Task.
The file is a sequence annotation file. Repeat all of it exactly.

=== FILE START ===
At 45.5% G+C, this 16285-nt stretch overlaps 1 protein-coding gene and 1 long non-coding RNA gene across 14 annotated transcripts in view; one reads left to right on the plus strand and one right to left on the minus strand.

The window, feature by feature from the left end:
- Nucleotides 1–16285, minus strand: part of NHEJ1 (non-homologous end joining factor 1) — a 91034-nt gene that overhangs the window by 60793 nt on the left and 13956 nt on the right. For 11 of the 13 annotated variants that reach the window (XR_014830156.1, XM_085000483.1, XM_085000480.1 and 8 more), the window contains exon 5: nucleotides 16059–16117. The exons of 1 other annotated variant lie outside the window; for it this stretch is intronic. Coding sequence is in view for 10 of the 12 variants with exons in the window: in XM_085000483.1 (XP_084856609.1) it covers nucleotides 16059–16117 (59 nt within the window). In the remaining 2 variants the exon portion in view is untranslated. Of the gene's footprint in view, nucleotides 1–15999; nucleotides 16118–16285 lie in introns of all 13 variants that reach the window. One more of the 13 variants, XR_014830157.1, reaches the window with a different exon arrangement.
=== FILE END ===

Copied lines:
At 45.5% G+C, this 16285-nt stretch overlaps 1 protein-coding gene and 1 long non-coding RNA gene across 14 annotated transcripts in view; one reads left to right on the plus strand and one right to left on the minus strand.

The window, feature by feature from the left end:
- Nucleotides 1–16285, minus strand: part of NHEJ1 (non-homologous end joining factor 1) — a 91034-nt gene that overhangs the window by 60793 nt on the left and 13956 nt on the right. For 11 of the 13 annotated variants that reach the window (XR_014830156.1, XM_085000483.1, XM_085000480.1 and 8 more), the window contains exon 5: nucleotides 16059–16117. The exons of 1 other annotated variant lie outside the window; for it this stretch is intronic. Coding sequence is in view for 10 of the 12 variants with exons in the window: in XM_085000483.1 (XP_084856609.1) it covers nucleotides 16059–16117 (59 nt within the window). In the remaining 2 variants the exon portion in view is untranslated. Of the gene's footprint in view, nucleotides 1–15999; nucleotides 16118–16285 lie in introns of all 13 variants that reach the window. One more of the 13 variants, XR_014830157.1, reaches the window with a different exon arrangement.